The changing opinions of the younger demographic may be due to improvement of state standards such as Texas’ new history curriculum set in 2019 that directs students to “explain the central role of the expansion of slavery in causing sectionalism, disagreement over states’ rights, and the Civil War” when previously, these factors had been incorrectly taught as equally significant. Still, an investigation by CBS News found that seven states do not directly mention slavery in their state standards and eight states do not mention the civil rights movement. Only two states specifically mention white supremacy, while 16 states list “states’ rights” as a cause of the Civil War. This disparity of state standards is clearly evident when contrasting how identical lessons are phrased differently.

California: “Study the views and lives of leaders (e.g., Ulysses S. Grant, Jefferson Davis, Robert E. Lee) and soldiers on both sides of the war, including those of black soldiers and regiments.”

West Virginia: “Compare the roles and accomplishments of historic figures of the Civil War (e.g., Abraham Lincoln (Emancipation Proclamation, Gettysburg Address) Ulysses S. Grant, Jefferson Davis, Robert E. Lee, Clara Barton and Frederick Douglass, etc.).”

Both of these standards involve learning about major figures of the Civil War but are drastically different in how they are framed. Although it’s undeniable that Jefferson Davis (Confederate president) and Robert E. Lee (commander of the Confederate army) were influential figures of the Civil War, the West Virginian standards calls to teach their actions as “accomplishments” which is an oddly positive connotation for those who were essentially traitors to the United States. Another difference is in how California emphasizes the role of Black soldiers but West Virginia leaves the inclusion of those lessons to the discretion of schools and teachers.

Perhaps the solution isn’t to provide a long list of every historical detail that must be covered, but to provide the resources for history teachers to explore various narratives. Curriculum should guide lessons, not dictate them. That means giving teachers a push in the right direction, say, by calling for standards that will teach slavery as the leading cause of the Civil War, but also how the mistaken states’ rights narrative came to be, by teaching topics like white supremacy and America’s aversion to confronting racism.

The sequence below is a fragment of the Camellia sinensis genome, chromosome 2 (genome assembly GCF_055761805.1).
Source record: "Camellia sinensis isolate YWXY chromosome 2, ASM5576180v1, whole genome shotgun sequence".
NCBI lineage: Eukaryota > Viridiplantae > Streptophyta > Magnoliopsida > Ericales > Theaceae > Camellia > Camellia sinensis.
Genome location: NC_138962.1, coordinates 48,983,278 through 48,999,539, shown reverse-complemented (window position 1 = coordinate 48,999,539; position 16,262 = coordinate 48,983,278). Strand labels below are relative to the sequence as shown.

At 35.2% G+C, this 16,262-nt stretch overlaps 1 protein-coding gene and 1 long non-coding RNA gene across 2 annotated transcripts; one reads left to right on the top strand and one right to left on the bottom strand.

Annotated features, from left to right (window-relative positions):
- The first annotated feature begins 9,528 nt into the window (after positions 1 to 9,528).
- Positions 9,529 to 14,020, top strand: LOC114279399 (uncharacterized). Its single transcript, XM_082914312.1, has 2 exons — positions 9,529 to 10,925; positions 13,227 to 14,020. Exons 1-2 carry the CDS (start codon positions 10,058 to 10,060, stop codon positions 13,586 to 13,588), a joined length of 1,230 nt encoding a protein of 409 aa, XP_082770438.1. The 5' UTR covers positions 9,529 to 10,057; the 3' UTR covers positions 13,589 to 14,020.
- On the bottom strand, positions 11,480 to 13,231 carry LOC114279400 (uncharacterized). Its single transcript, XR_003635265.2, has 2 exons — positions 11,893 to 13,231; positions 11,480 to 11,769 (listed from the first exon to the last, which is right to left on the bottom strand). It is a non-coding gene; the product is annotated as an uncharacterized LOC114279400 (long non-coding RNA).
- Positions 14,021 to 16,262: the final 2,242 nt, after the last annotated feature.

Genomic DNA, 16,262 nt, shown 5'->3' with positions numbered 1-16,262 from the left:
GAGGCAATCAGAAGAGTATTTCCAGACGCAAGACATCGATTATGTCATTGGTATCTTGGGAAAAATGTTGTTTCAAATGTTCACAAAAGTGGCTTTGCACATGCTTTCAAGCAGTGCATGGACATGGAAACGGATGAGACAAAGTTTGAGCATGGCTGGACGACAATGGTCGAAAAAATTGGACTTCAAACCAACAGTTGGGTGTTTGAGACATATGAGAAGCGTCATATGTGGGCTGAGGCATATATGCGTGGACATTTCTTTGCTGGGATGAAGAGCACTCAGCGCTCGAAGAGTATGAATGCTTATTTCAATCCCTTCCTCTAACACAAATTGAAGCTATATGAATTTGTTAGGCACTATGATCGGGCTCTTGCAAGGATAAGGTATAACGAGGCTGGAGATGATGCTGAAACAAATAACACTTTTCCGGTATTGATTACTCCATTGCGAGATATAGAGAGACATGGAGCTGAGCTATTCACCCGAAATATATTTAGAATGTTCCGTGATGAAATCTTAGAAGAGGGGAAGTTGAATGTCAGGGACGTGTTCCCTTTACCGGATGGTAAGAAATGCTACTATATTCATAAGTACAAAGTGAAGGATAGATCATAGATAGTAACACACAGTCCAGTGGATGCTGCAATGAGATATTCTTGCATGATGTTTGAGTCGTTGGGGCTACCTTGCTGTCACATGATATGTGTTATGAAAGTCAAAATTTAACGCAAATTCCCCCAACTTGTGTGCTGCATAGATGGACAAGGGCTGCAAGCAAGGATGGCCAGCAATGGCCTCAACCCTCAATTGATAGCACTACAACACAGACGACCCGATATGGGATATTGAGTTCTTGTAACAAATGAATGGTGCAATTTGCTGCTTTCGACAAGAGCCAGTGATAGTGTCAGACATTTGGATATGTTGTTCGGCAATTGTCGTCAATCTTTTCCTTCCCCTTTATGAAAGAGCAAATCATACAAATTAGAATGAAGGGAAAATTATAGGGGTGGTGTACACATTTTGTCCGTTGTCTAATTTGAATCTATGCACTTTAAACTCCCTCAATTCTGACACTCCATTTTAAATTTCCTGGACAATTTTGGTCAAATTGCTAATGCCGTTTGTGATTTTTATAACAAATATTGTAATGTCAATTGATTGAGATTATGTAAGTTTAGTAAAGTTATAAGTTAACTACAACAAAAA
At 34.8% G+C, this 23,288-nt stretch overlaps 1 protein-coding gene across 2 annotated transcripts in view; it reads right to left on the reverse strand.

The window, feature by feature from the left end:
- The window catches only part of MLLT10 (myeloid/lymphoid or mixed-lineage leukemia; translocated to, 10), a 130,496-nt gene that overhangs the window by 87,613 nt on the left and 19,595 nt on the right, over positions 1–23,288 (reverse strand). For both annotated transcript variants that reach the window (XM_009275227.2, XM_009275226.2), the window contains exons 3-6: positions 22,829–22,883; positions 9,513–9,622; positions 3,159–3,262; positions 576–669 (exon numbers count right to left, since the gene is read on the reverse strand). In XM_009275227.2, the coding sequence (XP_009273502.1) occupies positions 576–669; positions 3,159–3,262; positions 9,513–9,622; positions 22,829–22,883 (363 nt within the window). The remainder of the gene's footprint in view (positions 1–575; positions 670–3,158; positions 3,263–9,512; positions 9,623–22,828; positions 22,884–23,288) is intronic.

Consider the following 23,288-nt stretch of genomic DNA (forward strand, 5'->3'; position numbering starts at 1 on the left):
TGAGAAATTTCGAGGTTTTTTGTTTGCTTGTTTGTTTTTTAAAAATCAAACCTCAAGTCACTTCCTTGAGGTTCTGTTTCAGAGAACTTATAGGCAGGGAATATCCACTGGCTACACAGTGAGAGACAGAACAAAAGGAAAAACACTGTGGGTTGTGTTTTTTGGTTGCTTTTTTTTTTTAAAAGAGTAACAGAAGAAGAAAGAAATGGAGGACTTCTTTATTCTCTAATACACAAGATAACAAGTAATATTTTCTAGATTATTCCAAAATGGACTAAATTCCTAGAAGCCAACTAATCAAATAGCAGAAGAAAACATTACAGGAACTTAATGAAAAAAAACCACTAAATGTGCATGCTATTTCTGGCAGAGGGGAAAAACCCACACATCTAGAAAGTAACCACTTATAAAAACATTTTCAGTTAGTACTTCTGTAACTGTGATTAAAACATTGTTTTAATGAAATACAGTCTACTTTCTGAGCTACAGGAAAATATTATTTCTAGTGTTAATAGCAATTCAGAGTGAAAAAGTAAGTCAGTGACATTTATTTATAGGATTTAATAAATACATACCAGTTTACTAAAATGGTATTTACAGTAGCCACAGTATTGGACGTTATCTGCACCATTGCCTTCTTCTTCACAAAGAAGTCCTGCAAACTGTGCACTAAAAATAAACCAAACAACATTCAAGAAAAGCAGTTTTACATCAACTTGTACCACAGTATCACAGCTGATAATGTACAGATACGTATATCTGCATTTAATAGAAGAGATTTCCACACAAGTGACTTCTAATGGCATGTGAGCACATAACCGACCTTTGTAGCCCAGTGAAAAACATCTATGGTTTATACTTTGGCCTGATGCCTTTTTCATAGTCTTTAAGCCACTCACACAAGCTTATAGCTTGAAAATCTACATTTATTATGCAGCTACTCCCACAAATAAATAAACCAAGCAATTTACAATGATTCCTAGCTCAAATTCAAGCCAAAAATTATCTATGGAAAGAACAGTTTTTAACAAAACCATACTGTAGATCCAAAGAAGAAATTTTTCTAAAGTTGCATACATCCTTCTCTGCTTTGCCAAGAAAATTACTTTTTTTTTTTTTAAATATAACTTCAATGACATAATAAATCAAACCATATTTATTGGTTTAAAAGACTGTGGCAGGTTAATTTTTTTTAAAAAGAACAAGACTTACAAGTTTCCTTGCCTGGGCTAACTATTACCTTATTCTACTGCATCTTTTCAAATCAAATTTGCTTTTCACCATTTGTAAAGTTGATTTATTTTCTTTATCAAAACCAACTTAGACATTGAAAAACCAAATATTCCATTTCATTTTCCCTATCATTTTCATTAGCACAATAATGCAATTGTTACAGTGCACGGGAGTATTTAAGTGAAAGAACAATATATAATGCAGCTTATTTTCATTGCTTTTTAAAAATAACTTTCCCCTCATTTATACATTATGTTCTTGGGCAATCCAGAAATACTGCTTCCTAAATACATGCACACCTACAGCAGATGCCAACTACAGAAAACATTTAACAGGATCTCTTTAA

“I think California has done a good job recently focusing on skills so that teachers have more autonomy in deciding how we want to present standards to our class,” Northwood history teacher Anysia Leveratt said. “I enjoy teaching connections about present day issues so that students can start to see some of those impacts of historical events.The cool thing about teaching here is that I think a lot of the students aren’t aware of some of the bigger racial issues in America. It’s like, ‘Hey, open your eyes to someone else’s perspective to something else outside your own community.’ And I think the students here are really receptive to it.”

As all writers have some bias whichever way they lean, textbooks will never have a perfectly impartial recount of historical events, especially as there’s no way to neutrally sanitize the dehumanization of African slaves and its impact through every era of American history. Neither will social studies standards be perfect, but reforming them to guide often neglected lessons on Jim Crow laws and grassroots movements of the 1960s is a way to start. Accomplished Black figures extend far beyond the few martyred names spotlighted in textbooks, and it’s time to recognize the contributions of others such as medical pioneer Charles Richard Drew and NASA mathematician Katherine Johnson. For educators, this may mean incorporating more primary sources to allow students the opportunity for critical analysis rather than being fed information. For students, this may mean being open towards learning multiple facets of history, through proactively searching for supplemental material, not for the purpose of acing tests and completing homework, but to become a more informed citizen.